How do you add depth to flat characters?

December 22, 2010

During this revision, I’m working on giving a few of my characters more depth. I need to make them come alive, and let the reader get to know them.

Kinda wish my characters were pink, with six legs and a horn -- It'd be so much easier to describe them. (Photo credit: Flickr's Ivan Walsh)

Like story arc and dialogue, character development is difficult for me because I don’t have much experience with it. I don’t develop characters in journalism. I offer a perfectly accurate quote, and tell the reader why it matters that so-and-so said it, explaining their relevance with a title or brief description. I never explain what they look like or how they think or why they became who they are. None of that matters in a news story.

But in a memoir, it does. I’m good at developing characters when I have lots of chapters to do it, when the character sticks around long enough that I can show who they are through dialogue and action. But when a character is only in the story for a chapter or so, they often fall flat.

Part of the problem is that I’m relying on my memory to flesh out each person. Unlike fiction, when the author is free to make up any details that help show a character’s personality, in memoir the characters are all real. The way they look, how they walk — none of it can be invented for the sake of the story. It all has to come from memory.

My agent marked in my manuscript the characters who need to be revamped. So I know what I need to do. The problem is, I don’t know how to do it. I don’t know how to make my characters three-dimensional.

So I’m turning to you for advice: How do you give your characters depth?

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    13 Replies to “How do you add depth to flat characters?”

    • christine says:

      I’m not a writer (yet) but I read A hell of a LOT and I’m assuming that characters with substance in books are no different than people you meet in real life. I find the way people talk, what they talk about and do and where they’ve been the best ways to judge ‘substance’. In real life its not forced all this information…you get it gradually over time just like a possible friendship would develop. If you think about it, books do the same.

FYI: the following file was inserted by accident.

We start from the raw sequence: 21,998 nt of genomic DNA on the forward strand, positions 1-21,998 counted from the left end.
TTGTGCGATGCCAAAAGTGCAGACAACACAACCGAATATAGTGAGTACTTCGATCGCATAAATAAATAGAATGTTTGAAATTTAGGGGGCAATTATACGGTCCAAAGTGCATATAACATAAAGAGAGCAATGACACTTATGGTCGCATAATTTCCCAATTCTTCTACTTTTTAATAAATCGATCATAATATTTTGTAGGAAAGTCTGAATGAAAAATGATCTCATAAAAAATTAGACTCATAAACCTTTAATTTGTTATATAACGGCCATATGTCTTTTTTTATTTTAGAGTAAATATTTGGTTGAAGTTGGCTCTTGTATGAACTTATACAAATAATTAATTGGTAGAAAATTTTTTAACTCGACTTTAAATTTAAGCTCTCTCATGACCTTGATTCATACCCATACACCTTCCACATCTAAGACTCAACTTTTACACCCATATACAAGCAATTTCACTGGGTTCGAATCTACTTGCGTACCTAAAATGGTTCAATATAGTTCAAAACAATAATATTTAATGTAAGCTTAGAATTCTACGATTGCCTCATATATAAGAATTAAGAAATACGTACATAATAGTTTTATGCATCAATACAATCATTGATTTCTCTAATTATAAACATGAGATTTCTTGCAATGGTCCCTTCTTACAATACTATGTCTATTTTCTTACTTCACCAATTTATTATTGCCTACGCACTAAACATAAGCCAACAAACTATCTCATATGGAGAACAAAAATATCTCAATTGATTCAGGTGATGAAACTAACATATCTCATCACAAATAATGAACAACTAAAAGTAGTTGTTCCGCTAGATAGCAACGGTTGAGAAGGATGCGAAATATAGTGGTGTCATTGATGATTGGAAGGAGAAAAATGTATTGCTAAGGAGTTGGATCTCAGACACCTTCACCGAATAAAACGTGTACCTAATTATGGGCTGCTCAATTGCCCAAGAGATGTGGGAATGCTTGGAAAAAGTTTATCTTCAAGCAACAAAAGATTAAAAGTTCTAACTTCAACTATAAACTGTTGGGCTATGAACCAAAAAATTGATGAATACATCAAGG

• angie says:

      I wonder if adding more internal dialogue about how the character’s presence is affecting you or impacting your experience would be helpful. I’m still in the rough draft of my memoir and I’m trying to get in touch with how I’m feeling as I’m interacting with the person in a particular scene.

    • Andrea James says:

      You’re way ahead of me here…but my writing coach did something that always stuck with me.

      In my last newspaper job, I profiled the owner of a pizza shop in Seattle’s Capitol Hill neighborhood. The story was too long , and so I cut a bunch, but I left it in the “notes” section so she could see what I cut.

      Well, she saw that I’d included a line that said the pizza owner converted to evangelical Christianity in his 20s. But, I’d cut this line:

      “His employees have wide liberty to dress as they please. Piecora almost drew the line when his cashier showed up in the ’90s with purple hair. When he prayed about it, he said, God said to let it be. So he did, and was rewarded.”